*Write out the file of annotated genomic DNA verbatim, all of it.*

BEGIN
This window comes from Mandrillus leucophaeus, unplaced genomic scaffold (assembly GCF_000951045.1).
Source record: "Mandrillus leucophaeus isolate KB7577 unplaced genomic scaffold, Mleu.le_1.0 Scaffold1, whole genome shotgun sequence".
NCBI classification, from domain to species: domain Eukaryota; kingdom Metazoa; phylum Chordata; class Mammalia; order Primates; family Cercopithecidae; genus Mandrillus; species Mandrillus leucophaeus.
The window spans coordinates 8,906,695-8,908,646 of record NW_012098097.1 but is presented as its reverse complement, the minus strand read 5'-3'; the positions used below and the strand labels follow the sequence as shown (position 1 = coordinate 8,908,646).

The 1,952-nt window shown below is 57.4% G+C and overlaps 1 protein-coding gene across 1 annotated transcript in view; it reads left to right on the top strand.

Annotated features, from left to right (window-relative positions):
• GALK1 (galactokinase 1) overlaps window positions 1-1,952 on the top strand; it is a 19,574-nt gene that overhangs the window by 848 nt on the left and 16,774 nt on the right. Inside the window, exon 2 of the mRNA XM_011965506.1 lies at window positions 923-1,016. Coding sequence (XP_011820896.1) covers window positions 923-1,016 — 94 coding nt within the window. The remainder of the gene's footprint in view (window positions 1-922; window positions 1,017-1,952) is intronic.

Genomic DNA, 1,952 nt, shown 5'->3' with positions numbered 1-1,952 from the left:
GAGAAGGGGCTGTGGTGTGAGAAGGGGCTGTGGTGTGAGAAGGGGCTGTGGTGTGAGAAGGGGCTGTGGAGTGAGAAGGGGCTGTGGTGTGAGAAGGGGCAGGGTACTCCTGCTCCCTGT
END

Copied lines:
This window comes from Mandrillus leucophaeus, unplaced genomic scaffold (assembly GCF_000951045.1).
Source record: "Mandrillus leucophaeus isolate KB7577 unplaced genomic scaffold, Mleu.le_1.0 Scaffold1, whole genome shotgun sequence".
NCBI classification, from domain to species: domain Eukaryota; kingdom Metazoa; phylum Chordata; class Mammalia; order Primates; family Cercopithecidae; genus Mandrillus; species Mandrillus leucophaeus.
The window spans coordinates 8,906,695-8,908,646 of record NW_012098097.1 but is presented as its reverse complement, the minus strand read 5'-3'; the positions used below and the strand labels follow the sequence as shown (position 1 = coordinate 8,908,646).

The 1,952-nt window shown below is 57.4% G+C and overlaps 1 protein-coding gene across 1 annotated transcript in view; it reads left to right on the top strand.

Annotated features, from left to right (window-relative positions):
• GALK1 (galactokinase 1) overlaps window positions 1-1,952 on the top strand; it is a 19,574-nt gene that overhangs the window by 848 nt on the left and 16,774 nt on the right. Inside the window, exon 2 of the mRNA XM_011965506.1 lies at window positions 923-1,016. Coding sequence (XP_011820896.1) covers window positions 923-1,016 — 94 coding nt within the window. The remainder of the gene's footprint in view (window positions 1-922; window positions 1,017-1,952) is intronic.

Genomic DNA, 1,952 nt, shown 5'->3' with positions numbered 1-1,952 from the left:
GAGAAGGGGCTGTGGTGTGAGAAGGGGCTGTGGTGTGAGAAGGGGCTGTGGTGTGAGAAGGGGCTGTGGAGTGAGAAGGGGCTGTGGTGTGAGAAGGGGCAGGGTACTCCTGCTCCCTGT